An Ontario Judge has found in favour of teachers unions, ruling that the provincial Government ”substantially interfered” with their right to collective bargaining.
The ruling centres around Bill 115 which was introduced in 2012 and imposed contracts on teachers, freezing some of their wages, cutting benefits and limiting their ability to strike.
The introduction of this bill, prompted several teachers unions including the Elementary Teachers’ Federation of Ontario and the Ontario Secondary School Teachers’ Federation as well as the the Canadian Union of Public Employees Ontario and the Ontario Public Service Employees Union to launch a charter challenge.
On Wednesday, Justice Thomas Lederer ruled in favour of the unions.
The unions and the provincial Government are now required to meet to determine a remedy, however if they are unable to reach agreement the matter will be referred back to Justice Lederer for a decision.
The ruling has been broadly welcomed by the teachers unions involved in the case, with ETFO President Sam Hammond issuing a statement saying that ”this is total vindication of our pursuit of democratic rights on behalf of our members” adding that ”Bill 115 blatantly interfered with lawful collective bargaining activities in the education sector for three years.”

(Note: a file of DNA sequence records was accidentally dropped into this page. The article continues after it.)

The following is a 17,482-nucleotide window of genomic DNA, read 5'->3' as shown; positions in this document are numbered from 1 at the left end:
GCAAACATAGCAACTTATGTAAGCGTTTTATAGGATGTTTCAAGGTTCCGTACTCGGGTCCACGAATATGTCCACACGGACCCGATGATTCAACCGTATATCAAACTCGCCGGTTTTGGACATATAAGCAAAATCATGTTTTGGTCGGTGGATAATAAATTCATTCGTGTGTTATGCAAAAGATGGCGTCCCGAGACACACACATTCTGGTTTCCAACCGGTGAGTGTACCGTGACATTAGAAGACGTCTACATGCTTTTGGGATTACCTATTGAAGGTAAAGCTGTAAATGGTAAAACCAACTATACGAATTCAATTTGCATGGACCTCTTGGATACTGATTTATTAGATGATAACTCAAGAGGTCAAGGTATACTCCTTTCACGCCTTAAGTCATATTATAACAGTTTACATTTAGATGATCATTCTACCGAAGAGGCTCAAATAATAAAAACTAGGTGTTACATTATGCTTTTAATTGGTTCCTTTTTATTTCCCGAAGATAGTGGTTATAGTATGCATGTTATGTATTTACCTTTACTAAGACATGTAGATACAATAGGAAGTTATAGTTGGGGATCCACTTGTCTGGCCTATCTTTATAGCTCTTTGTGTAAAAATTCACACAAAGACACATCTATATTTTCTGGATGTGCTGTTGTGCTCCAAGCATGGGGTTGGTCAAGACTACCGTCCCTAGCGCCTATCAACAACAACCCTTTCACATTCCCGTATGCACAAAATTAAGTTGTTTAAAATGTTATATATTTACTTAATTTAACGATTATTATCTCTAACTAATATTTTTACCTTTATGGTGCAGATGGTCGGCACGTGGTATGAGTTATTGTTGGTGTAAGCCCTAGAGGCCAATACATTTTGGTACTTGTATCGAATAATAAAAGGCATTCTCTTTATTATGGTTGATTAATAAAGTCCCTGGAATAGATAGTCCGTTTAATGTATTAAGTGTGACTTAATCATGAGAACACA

President of the OSSTF, Paul Elliott has also reacted by saying the decision ”reconfirmed the importance of free, fair and meaningful collective bargaining” and that “Justice Lederer confirmed what we believed all along.”
Meanwhile a spokesperson for Education Minister, Liz Sandals says that they are reviewing the decision by the Ontario Superior Court of Justice.